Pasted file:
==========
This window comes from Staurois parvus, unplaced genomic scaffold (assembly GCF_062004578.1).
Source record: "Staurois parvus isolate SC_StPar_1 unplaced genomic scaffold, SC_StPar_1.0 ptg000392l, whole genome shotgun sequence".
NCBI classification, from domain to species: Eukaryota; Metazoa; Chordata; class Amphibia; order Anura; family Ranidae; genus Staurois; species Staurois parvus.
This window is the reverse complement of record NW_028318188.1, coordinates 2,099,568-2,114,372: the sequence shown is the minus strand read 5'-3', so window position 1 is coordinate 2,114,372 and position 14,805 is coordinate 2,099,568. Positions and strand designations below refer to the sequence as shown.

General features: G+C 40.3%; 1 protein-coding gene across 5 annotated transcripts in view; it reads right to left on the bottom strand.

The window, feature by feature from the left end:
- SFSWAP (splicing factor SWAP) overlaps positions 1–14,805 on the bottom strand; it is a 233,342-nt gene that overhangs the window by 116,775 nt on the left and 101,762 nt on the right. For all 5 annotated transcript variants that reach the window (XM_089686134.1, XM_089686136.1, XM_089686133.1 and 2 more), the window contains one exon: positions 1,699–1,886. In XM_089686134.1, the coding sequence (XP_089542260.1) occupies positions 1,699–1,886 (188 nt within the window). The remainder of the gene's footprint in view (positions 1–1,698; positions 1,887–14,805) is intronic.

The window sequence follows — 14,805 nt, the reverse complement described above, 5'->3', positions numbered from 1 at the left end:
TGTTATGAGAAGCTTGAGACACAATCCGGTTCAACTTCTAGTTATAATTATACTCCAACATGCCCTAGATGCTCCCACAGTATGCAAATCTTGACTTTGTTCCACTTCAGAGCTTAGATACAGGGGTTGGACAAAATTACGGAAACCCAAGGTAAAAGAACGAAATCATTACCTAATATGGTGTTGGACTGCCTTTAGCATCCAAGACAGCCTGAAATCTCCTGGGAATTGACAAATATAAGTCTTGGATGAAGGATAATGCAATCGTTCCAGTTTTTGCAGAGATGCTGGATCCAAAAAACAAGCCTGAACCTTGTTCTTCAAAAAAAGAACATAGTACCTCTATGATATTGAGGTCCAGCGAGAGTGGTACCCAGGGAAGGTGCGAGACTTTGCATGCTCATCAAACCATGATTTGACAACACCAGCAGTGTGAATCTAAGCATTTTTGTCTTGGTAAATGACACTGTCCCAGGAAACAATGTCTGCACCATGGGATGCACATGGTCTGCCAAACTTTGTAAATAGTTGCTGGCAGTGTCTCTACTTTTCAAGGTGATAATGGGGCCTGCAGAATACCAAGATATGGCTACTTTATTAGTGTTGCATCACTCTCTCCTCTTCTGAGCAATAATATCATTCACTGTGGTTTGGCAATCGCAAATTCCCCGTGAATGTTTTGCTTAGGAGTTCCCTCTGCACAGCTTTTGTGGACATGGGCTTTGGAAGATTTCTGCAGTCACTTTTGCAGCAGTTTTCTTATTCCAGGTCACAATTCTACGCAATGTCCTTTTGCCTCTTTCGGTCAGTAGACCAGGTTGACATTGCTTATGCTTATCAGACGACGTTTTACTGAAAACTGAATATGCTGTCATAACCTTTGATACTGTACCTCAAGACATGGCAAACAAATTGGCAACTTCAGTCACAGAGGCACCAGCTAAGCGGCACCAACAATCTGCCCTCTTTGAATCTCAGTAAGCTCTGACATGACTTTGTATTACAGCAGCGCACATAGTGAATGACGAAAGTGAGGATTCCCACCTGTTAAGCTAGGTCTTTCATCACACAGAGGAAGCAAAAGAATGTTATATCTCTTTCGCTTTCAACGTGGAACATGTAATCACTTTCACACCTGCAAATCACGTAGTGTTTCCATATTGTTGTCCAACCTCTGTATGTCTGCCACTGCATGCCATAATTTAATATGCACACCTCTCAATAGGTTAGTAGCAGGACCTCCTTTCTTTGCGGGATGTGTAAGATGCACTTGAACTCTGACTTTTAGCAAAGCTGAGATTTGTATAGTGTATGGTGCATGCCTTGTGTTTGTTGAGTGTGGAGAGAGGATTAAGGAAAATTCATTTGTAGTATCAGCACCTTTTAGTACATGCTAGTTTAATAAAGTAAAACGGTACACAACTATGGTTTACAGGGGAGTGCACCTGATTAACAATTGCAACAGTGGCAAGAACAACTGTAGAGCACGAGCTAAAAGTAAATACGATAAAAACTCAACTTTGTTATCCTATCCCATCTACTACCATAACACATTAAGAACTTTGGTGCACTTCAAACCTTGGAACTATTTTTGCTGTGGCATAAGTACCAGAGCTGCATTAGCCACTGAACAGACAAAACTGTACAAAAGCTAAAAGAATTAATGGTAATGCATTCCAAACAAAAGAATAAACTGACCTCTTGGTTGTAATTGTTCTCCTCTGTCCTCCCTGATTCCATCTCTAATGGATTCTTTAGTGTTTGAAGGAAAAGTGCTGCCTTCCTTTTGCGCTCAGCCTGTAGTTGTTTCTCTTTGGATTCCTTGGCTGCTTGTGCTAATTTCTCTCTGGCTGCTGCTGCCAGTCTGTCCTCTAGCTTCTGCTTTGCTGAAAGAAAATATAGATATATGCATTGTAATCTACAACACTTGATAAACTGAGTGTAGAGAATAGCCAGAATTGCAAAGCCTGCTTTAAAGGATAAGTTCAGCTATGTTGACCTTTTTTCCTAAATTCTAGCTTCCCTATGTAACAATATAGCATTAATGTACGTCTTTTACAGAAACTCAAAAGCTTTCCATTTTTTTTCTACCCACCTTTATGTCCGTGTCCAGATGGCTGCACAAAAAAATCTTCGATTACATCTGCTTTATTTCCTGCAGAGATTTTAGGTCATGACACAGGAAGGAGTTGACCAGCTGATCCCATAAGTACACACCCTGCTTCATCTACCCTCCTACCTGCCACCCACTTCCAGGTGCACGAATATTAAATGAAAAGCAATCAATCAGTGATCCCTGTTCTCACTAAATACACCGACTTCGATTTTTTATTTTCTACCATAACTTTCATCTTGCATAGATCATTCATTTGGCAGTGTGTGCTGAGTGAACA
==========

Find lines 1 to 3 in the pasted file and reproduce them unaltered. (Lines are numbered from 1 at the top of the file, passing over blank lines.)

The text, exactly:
This window comes from Staurois parvus, unplaced genomic scaffold (assembly GCF_062004578.1).
Source record: "Staurois parvus isolate SC_StPar_1 unplaced genomic scaffold, SC_StPar_1.0 ptg000392l, whole genome shotgun sequence".
NCBI classification, from domain to species: Eukaryota; Metazoa; Chordata; class Amphibia; order Anura; family Ranidae; genus Staurois; species Staurois parvus.